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On ACP Web Services 184.108.40.206 (3)
They're brilliant - as long as you understand them.
Searching for Searches
Drill down into that download again. Find the directory Browser. Inside you'll find the third and final bundle: AWSBrowser.app. Launch it. With no file opened you'll see only the application's menu bar.
Now drill into the fourth directory in that download - Catalogues. Try double-clicking one (such as '#base.aws'). See if it opens in your AWSBrowser.app. (If it doesn't then it will next time now that your launch services know about AWSBrowser.app.)
What you're looking at are the first 14 of nearly 1,400 (1,396 at time of writing) additional searches: A-Z Lyrics through bloggar.se. '#base.aws' has nearly 200 generic searches; then there are specific Amazon product category searches in half a dozen countries, Google international searches, tonnes more ordinary and 'entire phrase' Google searches, international Google 'entire phrase' searches, generic network searches for diagnostics and stuff, over 100 further generic searches, and so forth. About 1,400 in all.
Select one of the above. Such as 'Apple Discussions'. See what you get.
If you want that search possibility and you're satisfied with the way it looks - item and (no) subitem - then you can immediately export it to your Services menu. And if you have AWSManager open you'll see the results right away. All you do is climb up to AWSBrowser.app's File menu and select 'Export' (⇧⌘E).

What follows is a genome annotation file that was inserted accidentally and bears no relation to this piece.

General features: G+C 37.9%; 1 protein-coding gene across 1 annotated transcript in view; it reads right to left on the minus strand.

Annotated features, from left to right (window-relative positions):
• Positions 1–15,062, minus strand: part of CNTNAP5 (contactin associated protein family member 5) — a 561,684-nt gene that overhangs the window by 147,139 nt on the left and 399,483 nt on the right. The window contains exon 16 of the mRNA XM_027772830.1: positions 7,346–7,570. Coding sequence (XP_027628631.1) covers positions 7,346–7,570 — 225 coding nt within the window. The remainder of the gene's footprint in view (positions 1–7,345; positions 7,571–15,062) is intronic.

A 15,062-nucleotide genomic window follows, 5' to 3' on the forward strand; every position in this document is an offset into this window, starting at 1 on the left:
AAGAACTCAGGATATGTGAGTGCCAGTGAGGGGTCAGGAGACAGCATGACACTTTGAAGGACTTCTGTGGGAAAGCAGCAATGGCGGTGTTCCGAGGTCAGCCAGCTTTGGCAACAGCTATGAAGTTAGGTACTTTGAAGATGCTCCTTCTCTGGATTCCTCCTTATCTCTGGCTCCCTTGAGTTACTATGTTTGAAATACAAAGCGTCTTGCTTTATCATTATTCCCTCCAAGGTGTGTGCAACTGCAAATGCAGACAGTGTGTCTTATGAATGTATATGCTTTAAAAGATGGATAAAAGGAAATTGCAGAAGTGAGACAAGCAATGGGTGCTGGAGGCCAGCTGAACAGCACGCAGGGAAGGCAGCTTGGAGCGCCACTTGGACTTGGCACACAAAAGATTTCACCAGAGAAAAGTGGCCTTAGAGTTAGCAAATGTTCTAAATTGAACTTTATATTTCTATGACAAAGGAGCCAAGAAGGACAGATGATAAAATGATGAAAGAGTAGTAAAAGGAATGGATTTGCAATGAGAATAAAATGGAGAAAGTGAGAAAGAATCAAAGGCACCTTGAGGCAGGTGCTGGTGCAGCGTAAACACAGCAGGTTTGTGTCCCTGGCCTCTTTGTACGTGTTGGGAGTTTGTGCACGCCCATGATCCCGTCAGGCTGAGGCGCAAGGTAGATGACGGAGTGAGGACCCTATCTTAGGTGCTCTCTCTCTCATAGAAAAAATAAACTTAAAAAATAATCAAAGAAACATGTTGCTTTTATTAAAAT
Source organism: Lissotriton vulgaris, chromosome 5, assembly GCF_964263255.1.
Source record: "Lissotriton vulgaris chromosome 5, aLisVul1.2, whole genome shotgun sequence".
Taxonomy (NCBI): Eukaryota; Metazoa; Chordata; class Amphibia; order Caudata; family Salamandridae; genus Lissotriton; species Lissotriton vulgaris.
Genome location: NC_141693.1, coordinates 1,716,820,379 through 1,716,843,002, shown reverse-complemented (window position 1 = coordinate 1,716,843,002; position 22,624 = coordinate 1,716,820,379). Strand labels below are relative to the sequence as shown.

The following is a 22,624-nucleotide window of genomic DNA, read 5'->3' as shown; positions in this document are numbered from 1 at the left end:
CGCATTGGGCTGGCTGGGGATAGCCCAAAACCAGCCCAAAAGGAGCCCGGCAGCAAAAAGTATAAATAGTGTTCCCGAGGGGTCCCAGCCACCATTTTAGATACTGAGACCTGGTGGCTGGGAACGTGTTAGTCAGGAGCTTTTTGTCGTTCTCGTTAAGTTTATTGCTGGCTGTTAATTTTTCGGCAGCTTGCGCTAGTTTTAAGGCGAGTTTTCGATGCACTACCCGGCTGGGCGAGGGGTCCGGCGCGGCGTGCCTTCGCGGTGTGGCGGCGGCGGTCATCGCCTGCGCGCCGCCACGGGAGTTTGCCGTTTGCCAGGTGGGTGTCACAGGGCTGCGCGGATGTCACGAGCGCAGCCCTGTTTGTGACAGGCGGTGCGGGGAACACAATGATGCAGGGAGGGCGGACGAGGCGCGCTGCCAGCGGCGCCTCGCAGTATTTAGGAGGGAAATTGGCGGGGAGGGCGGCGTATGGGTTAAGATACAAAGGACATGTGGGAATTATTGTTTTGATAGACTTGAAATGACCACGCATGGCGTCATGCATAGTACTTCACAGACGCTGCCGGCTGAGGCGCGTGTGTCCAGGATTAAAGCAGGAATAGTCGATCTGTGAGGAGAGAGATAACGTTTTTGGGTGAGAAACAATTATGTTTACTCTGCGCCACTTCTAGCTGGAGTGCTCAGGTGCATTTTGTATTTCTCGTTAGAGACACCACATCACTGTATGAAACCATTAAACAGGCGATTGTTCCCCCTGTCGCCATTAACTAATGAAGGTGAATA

Click 'OK' and the new item will turn up.
You can customise it further from here of course. And when you're satisfied with your handiwork you hit ⌘S on the keyboard - aka 'Update Services' on the application menu.
Go back to the application menu again and drill down from 'Services' and you'll see the new item. If you have text selected (and key so to speak) the item will be enabled.
This Services stuff is NeXTSTEP. And it's based on this fantastic code class they have called NSText. The key is that almost everything in the entire Mac OS X system uses it. You get all this built-in functionality for free.
But there can be apps that are not fully 'Cocoa', native, whatever you want to call them. If their text rendering isn't based on NSText then they won't respond when the system asks for their cooperation.
Applications known to not work in this context include Firefox (unfortunately). You can always nag Moz to retool their text controls so Firefox works in the future.
Applications (and literally 'places') known to definitely work include Safari web pages, Safari's location bar, text fields on any web page using Safari, ordinary file system open and save dialogs, TextEdit, Mail.app, QuickTime Player inspector text fields - anywhere you have selectable text.
- Decide what you want to search for. Double-click it.
- Select your search tool from the Services menu. You've arrived.
ACP Web Services documentation isn't very good. This is probably little better. But hopefully you've been able to follow this tutorial and you've got a handle on things now. Those that do succeed in understanding how the ACP Web Services work end up raving about them - they do make life (and your workflow) a lot simpler and faster.
Best of luck.